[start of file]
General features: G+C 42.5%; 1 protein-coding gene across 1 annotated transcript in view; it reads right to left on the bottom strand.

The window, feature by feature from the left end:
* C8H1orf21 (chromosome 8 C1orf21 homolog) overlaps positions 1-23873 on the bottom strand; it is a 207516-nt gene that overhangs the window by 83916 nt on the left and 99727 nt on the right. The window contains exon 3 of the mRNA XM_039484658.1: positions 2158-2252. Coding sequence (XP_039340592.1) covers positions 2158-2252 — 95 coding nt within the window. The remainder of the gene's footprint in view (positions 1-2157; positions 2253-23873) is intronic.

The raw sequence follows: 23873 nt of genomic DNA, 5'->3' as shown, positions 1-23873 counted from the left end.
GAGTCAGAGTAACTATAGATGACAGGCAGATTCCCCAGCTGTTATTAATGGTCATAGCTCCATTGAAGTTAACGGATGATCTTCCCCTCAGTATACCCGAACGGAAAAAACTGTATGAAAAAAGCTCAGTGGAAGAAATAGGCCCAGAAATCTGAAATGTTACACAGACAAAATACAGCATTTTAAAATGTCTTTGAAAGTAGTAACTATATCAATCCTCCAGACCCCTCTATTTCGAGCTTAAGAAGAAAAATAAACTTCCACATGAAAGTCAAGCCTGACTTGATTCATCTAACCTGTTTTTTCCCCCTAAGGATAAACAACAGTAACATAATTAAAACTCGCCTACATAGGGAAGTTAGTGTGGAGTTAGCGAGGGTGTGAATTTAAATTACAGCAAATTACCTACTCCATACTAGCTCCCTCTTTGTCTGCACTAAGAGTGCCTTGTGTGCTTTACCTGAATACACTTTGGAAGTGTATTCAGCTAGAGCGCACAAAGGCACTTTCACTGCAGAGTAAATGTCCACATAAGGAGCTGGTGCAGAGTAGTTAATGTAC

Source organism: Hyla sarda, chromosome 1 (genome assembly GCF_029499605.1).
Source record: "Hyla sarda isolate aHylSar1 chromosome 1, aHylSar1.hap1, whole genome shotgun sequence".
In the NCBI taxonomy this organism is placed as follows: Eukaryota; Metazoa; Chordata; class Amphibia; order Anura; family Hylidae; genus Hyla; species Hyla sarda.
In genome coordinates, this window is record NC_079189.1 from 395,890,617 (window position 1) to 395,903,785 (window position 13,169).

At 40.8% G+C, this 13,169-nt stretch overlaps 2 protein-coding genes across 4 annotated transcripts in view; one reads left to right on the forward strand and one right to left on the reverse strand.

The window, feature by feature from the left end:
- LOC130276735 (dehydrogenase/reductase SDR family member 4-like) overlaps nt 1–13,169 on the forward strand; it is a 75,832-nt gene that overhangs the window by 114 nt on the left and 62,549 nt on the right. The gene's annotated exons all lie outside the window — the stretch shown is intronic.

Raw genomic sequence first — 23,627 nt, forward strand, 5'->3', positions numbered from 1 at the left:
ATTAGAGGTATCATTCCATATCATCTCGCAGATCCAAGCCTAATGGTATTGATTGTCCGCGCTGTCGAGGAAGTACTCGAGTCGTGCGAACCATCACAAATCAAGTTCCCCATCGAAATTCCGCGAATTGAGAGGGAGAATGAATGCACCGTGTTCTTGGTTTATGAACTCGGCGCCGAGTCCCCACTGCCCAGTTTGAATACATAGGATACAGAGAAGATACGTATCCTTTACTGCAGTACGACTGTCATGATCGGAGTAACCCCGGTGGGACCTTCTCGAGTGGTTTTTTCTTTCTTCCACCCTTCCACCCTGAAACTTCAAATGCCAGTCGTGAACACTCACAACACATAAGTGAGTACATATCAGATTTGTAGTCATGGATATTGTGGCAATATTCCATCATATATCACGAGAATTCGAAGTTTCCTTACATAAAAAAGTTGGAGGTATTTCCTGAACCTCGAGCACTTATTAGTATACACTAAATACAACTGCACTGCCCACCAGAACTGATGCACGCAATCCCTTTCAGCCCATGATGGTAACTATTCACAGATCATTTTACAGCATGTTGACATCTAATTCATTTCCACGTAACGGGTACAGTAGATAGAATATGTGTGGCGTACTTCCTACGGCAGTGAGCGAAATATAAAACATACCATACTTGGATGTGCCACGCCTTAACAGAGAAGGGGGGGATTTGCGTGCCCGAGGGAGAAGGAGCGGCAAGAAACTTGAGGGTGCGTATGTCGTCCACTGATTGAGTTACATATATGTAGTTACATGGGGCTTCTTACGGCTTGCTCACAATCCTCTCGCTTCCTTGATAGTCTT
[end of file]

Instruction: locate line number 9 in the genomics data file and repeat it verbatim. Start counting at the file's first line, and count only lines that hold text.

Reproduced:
In genome coordinates, this window is record NC_079189.1 from 395,890,617 (window position 1) to 395,903,785 (window position 13,169).